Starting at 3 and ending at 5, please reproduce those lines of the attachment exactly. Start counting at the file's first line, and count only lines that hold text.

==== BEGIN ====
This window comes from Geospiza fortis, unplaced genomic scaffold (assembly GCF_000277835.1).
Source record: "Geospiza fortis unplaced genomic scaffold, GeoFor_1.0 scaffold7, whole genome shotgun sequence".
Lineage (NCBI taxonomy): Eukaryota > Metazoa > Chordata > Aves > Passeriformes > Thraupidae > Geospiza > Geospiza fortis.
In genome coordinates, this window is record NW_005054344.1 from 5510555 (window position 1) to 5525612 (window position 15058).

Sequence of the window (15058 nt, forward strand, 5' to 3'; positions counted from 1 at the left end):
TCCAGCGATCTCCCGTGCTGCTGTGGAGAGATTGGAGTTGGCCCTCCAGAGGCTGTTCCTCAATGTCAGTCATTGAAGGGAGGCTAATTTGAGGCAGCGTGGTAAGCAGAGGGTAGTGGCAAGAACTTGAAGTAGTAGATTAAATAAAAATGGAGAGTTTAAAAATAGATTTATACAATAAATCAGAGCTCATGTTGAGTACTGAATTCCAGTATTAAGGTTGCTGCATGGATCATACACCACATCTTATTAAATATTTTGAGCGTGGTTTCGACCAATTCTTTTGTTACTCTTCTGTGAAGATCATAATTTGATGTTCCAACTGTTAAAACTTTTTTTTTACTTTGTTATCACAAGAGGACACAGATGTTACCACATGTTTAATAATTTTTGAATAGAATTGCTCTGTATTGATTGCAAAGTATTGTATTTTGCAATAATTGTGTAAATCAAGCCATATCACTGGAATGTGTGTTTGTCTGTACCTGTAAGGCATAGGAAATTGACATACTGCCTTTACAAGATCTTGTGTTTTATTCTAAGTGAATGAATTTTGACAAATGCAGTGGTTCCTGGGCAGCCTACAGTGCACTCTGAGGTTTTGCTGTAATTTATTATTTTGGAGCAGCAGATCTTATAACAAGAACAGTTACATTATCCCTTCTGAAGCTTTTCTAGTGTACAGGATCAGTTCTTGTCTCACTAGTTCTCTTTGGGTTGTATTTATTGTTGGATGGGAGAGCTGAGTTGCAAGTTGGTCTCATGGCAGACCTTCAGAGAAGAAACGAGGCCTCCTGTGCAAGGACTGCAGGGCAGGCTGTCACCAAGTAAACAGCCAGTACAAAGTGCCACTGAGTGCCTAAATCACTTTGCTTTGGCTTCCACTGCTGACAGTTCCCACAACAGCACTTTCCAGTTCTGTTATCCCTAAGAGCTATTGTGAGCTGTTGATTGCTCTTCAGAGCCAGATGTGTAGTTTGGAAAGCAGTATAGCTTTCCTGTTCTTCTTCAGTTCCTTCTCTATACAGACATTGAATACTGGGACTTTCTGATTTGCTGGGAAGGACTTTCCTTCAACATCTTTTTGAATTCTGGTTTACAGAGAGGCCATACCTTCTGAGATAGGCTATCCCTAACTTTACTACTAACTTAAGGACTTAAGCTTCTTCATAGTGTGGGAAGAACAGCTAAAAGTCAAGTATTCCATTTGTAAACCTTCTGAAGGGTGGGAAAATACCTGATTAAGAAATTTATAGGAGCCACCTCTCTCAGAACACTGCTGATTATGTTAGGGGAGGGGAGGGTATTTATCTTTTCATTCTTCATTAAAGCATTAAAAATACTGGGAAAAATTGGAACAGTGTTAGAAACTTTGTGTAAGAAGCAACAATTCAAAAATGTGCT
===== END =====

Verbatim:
Lineage (NCBI taxonomy): Eukaryota > Metazoa > Chordata > Aves > Passeriformes > Thraupidae > Geospiza > Geospiza fortis.
In genome coordinates, this window is record NW_005054344.1 from 5510555 (window position 1) to 5525612 (window position 15058).

Sequence of the window (15058 nt, forward strand, 5' to 3'; positions counted from 1 at the left end):